The business website and blog of coach, speaker and author, Gregg DeMammos, The creator of The Relationship Circle • Full of tips and support to help make your life work better than ever by transforming your personal and business relationships
It’s really nice for a guy who deals with social anxiety to get as much positive feedback as my friends and the listeners of this podcast have given to this conversation I had with Bob Schwenkler.
Case in point, I’ve written and rewritten a sentence here about five times. The gist of it was…I hope you listen to it HERE.
And like my friend said, “It’s a very touching and educational interview, especially for parents. But anyone who works with or interacts with other people will benefit. Listen in the car, at the gym, while folding clothes. Just listen it will change the way you think about your relationships.”
This episode should be required listening for anyone who has (or wants to have) children.
I have never heard another person speak so articulately and with so much heart about what it takes to be an extraordinary parent who raises loving, emotionally intelligent children.
Gregg DeMammos reveals some powerful wisdom in this interview. Even as a non-parent it was a powerful and fascinating interview for me to listen to.
In this episode we talk about:
• How Gregg respects his childrens’ temper tantrums and anger, and transforms them into life lessons and deep love.
• Gregg’s journey of learning to use his emotions in ways that worked FOR him.
• How, despite growing up with no father as a role model during some of the most formative years of his life, Gregg later chose to be an extraordinary father who raised extraordinary children.
Of course, I’ve had many moments of completion with people. Moments where I felt no fear, no pain, where my anxiety ceased, where the presence of something internal or external seemed to make everything all right and even have me experience myself as perfect how I am and how I may not be. In the movie, I read the phrase as final. As if now, in this moment, all is right now and will be right forever because of you.
Fairy tale. Just thinking about that movie and that scene used to make me abdominally uncomfortable. And maybe that’s because I got it wrong.
Perhaps in the light of recent events, of instance after instance of violence, of unimaginable pain inflicted on each other, the cost of incompletion has struck me so starkly and had me see the value of being complete, whether it is for a moment or a lifetime as a powerful message for us instead of just stopping at what I saw as the fallacy of the moment in the film.
It’s hard for me to look at school shootings, terrorism, premeditated violence, fundamentalism or beliefs of any sort that marginalize other human beings – as coming from someplace other than incompletion. A sense of disconnection, of being unreachable and temporarily or terminally less than whole. That they and/or we seem ungettable, distant, lost, worthless, sources of pain and ultimately expendable.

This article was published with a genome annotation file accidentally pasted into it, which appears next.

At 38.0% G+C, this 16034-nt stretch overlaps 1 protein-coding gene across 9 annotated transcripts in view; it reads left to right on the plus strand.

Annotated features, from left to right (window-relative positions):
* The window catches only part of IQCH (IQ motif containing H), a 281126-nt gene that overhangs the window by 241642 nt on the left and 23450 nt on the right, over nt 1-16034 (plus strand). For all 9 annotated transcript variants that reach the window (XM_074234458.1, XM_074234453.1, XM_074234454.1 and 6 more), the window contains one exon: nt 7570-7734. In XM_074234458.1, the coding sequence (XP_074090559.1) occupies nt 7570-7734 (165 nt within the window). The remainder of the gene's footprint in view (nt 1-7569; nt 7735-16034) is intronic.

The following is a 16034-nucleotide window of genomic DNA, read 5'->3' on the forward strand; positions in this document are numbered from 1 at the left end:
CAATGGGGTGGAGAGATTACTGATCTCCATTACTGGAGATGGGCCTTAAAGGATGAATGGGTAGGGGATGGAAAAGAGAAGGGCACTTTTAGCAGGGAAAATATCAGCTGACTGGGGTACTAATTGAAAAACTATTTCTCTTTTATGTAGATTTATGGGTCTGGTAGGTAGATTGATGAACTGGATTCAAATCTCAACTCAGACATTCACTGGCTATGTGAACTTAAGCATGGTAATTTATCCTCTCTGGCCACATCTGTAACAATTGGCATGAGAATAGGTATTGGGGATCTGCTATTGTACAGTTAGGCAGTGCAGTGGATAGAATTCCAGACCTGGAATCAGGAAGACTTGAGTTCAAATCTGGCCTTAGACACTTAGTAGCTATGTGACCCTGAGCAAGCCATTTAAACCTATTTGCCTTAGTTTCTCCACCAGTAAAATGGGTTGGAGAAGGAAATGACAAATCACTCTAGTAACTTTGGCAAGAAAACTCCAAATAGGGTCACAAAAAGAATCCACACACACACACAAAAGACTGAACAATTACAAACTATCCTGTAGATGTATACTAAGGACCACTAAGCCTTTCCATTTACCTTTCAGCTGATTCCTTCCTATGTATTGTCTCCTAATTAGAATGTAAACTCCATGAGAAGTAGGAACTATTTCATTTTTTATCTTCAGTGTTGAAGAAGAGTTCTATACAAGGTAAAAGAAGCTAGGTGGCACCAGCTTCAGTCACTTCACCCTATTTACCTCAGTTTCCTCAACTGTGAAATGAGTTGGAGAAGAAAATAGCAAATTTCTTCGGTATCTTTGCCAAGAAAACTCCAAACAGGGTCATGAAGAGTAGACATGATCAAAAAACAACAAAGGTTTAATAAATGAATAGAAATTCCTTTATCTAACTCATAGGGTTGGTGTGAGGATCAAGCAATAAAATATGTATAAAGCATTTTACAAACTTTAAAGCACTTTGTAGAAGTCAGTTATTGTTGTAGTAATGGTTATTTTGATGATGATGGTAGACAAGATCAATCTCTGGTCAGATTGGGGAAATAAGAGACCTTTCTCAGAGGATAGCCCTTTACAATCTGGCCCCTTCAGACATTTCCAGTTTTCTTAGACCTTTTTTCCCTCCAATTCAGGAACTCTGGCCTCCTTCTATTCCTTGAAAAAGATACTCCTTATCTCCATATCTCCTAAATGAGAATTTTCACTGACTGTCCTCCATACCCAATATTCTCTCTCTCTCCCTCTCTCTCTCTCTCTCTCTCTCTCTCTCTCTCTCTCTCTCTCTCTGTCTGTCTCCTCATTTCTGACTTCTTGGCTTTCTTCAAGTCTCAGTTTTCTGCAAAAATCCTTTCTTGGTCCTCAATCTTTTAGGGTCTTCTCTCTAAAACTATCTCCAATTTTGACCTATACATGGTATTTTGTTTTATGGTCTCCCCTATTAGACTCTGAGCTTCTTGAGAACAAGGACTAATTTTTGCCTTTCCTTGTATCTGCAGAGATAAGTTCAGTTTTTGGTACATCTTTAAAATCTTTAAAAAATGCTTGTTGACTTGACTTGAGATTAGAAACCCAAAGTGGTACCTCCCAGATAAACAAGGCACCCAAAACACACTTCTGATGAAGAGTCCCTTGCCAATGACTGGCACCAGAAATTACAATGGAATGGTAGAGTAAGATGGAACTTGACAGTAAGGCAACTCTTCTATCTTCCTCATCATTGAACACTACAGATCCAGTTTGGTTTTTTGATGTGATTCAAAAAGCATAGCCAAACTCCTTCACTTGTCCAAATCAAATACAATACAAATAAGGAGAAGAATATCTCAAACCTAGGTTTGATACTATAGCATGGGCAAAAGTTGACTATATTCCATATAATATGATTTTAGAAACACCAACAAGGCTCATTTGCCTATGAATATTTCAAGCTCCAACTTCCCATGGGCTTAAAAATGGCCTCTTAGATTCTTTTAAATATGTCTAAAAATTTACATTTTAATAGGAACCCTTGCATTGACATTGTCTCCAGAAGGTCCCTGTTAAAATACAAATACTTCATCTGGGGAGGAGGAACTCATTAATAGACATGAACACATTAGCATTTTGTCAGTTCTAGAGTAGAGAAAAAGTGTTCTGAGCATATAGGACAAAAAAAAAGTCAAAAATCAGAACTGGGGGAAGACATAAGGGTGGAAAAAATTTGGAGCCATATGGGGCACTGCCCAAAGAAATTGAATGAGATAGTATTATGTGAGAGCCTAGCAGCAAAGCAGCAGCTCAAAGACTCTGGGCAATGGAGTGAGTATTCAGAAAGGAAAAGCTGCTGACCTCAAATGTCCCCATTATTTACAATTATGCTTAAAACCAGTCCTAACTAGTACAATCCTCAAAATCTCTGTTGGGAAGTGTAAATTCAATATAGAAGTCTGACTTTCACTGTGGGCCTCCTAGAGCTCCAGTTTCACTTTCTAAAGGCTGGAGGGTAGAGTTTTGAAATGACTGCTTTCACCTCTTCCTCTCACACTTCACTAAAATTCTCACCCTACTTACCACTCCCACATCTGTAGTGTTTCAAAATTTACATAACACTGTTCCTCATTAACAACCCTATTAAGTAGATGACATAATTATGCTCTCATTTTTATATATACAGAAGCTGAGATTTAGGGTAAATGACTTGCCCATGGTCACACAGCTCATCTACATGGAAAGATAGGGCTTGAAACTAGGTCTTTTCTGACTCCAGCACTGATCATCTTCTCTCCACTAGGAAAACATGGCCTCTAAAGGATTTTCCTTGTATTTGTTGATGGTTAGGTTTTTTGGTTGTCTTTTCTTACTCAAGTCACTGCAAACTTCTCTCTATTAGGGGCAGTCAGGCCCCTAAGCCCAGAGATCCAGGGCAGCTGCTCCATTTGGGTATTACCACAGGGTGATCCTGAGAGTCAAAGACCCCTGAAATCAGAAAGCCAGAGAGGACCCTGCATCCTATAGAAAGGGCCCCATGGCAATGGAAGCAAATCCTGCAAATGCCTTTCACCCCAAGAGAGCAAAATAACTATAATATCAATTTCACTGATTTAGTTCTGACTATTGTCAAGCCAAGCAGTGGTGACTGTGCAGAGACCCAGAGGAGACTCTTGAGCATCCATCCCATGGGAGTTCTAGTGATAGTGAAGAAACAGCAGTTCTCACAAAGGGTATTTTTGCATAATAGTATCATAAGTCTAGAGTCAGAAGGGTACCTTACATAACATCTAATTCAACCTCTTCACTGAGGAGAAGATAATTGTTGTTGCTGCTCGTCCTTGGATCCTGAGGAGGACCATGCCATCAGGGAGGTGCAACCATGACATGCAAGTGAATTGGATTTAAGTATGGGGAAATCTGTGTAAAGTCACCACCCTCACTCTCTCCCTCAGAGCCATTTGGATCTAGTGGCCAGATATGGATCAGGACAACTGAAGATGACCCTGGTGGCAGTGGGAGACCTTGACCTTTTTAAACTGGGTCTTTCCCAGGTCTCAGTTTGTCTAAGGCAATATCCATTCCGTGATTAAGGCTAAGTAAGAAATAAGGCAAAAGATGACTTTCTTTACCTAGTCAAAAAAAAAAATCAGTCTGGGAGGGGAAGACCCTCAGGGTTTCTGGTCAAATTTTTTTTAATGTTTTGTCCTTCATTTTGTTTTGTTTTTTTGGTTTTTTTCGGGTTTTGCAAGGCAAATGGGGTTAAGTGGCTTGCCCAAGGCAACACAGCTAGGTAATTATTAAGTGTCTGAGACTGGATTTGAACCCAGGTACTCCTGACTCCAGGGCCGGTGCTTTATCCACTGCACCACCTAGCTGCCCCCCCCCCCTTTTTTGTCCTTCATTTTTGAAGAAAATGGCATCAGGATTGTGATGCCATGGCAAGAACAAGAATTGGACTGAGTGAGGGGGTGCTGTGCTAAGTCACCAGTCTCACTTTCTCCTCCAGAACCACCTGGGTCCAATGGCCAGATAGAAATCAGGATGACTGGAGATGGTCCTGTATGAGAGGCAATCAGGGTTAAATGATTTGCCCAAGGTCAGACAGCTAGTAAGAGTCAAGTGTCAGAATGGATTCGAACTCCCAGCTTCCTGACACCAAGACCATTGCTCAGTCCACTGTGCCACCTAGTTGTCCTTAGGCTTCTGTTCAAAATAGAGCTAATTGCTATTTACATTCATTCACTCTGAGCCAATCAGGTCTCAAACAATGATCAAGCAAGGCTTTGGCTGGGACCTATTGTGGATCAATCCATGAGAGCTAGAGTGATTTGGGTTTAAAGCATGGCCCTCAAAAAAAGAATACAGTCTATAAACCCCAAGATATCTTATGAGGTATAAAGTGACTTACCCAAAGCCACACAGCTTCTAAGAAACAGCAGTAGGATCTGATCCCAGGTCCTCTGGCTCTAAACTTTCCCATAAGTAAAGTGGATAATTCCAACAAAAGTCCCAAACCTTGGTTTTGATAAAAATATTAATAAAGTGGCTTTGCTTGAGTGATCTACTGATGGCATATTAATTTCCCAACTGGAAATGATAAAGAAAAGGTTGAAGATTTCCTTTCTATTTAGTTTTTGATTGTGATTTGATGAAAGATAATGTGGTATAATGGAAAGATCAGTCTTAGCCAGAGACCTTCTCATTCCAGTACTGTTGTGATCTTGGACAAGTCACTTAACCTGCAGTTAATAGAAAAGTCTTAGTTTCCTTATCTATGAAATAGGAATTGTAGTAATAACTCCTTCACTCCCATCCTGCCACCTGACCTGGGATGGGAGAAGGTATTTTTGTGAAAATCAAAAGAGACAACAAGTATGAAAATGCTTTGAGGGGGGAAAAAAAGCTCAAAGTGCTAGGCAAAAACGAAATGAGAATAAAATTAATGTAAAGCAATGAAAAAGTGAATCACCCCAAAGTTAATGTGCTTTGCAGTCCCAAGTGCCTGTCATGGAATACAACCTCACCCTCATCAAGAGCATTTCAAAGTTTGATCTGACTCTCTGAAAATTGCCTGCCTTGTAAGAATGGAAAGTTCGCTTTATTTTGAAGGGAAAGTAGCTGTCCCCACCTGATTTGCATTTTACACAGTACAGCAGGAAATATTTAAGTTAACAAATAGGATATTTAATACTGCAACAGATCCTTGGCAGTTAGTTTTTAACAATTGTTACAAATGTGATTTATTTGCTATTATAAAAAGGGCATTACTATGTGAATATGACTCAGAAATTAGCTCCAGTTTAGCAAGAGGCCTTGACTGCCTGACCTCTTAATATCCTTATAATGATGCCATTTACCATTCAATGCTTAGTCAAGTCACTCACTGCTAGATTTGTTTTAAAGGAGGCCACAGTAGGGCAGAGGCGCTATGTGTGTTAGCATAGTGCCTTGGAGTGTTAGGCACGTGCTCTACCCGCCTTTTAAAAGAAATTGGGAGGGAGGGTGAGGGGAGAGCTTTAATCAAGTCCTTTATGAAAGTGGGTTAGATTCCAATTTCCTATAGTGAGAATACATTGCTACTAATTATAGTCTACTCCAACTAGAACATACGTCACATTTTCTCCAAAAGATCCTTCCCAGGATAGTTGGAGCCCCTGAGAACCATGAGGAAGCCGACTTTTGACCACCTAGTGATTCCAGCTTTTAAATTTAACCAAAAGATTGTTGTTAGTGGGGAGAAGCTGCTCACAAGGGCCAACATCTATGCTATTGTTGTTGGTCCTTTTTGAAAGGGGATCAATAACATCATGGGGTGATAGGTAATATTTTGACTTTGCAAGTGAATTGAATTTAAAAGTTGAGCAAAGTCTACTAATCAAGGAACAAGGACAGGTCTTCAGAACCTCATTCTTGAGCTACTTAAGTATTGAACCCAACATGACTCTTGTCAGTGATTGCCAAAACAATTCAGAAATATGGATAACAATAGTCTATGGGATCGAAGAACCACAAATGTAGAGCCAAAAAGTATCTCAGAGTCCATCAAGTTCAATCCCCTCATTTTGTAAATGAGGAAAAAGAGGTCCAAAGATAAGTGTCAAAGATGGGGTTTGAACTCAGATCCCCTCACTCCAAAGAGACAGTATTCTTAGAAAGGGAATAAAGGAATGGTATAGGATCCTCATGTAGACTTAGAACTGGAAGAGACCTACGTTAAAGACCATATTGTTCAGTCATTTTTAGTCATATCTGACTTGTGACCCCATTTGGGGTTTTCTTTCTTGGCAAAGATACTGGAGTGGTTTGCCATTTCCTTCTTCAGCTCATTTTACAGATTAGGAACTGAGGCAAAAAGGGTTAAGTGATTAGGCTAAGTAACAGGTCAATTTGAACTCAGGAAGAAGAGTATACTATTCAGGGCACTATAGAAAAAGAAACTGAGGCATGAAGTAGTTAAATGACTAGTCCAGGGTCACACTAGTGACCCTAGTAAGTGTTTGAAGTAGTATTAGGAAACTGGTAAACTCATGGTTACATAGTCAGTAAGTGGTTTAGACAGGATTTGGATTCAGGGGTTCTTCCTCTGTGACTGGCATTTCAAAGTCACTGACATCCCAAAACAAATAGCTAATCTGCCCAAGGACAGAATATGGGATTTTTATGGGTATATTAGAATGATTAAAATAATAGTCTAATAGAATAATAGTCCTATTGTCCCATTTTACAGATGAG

This isn’t meant to excuse anything anyone does from suffering in an incomplete state. I just mean to share how profound, how essential and how extraordinary completion has begun to occur to me. Perhaps it really saves lives.
We do have the power to draw completion from each other, to feel heard, known and to have the energy drawn to us that calms us, that relaxes the fear and has us return to ourselves again. It can happen through stories, symbols, songs, touch, substances, short-term sexual relationships, the sharing of ideas, a familiar meal and some things I care not to mention. Some of these solutions are extraordinarily temporary and even harmful, others can be expansive and healing. Conscious completion is an experiment in sustainability, but we crave completion so much that we take on all kinds of things to try to get there.
Whatever we utilize, it needs to be surrendered to for it to work or be so powerful that we are defenseless against it. We need to get ourselves past our own protection to allow completion. We wind up waiting to validate these entry points until they overwhelm us with their beauty, intoxicating qualities, convincing logic, whatever it is that helps us raise the bar of the tollbooth and allow it in, that force that we let come inside our fragile selves, before completion can occur.
Of course a kind, lovely, impressive, ever-expanding and new relationship can complete us for a moment or a stretch of time. It can make a fantastic case, but if we knew how valuable completion was, we’d lower the bar to entry and prioritize how essential it is to return to being ourselves again and again and again.
I also think we’d wind up being less susceptible to the empty promises of our fellow disaffected human beings and their invitations to the more unhealthy solutions they promote i.e. anything that looks like more separation and the villainization of other human beings. We might even get clear on what it takes to stay there and teach it to each other from an early age. That sounds like real empowerment to me and a source for greater peace, acceptance, love, happiness and cooperation amongst us.